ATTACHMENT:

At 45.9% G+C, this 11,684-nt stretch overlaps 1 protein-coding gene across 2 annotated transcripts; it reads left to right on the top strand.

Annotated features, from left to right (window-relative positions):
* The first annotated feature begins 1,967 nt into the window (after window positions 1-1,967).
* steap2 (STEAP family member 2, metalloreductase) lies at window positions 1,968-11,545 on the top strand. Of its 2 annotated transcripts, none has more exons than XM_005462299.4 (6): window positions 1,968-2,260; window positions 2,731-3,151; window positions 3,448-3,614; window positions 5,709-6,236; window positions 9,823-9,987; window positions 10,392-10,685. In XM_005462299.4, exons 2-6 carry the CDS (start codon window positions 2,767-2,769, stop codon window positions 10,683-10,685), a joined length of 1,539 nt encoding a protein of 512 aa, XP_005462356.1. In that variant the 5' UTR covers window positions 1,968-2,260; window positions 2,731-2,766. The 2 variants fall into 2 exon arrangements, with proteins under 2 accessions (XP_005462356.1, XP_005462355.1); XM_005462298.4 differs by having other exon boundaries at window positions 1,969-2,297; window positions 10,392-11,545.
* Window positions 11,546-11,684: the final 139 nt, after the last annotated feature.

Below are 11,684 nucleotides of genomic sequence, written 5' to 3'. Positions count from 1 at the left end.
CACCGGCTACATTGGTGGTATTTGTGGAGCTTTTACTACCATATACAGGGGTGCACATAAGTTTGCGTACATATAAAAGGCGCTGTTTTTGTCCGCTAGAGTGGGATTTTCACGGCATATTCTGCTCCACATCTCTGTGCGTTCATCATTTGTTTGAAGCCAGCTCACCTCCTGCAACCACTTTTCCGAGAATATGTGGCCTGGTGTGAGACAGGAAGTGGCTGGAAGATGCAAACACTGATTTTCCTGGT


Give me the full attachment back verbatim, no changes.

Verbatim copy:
At 45.9% G+C, this 11,684-nt stretch overlaps 1 protein-coding gene across 2 annotated transcripts; it reads left to right on the top strand.

Annotated features, from left to right (window-relative positions):
* The first annotated feature begins 1,967 nt into the window (after window positions 1-1,967).
* steap2 (STEAP family member 2, metalloreductase) lies at window positions 1,968-11,545 on the top strand. Of its 2 annotated transcripts, none has more exons than XM_005462299.4 (6): window positions 1,968-2,260; window positions 2,731-3,151; window positions 3,448-3,614; window positions 5,709-6,236; window positions 9,823-9,987; window positions 10,392-10,685. In XM_005462299.4, exons 2-6 carry the CDS (start codon window positions 2,767-2,769, stop codon window positions 10,683-10,685), a joined length of 1,539 nt encoding a protein of 512 aa, XP_005462356.1. In that variant the 5' UTR covers window positions 1,968-2,260; window positions 2,731-2,766. The 2 variants fall into 2 exon arrangements, with proteins under 2 accessions (XP_005462356.1, XP_005462355.1); XM_005462298.4 differs by having other exon boundaries at window positions 1,969-2,297; window positions 10,392-11,545.
* Window positions 11,546-11,684: the final 139 nt, after the last annotated feature.

Below are 11,684 nucleotides of genomic sequence, written 5' to 3'. Positions count from 1 at the left end.
CACCGGCTACATTGGTGGTATTTGTGGAGCTTTTACTACCATATACAGGGGTGCACATAAGTTTGCGTACATATAAAAGGCGCTGTTTTTGTCCGCTAGAGTGGGATTTTCACGGCATATTCTGCTCCACATCTCTGTGCGTTCATCATTTGTTTGAAGCCAGCTCACCTCCTGCAACCACTTTTCCGAGAATATGTGGCCTGGTGTGAGACAGGAAGTGGCTGGAAGATGCAAACACTGATTTTCCTGGT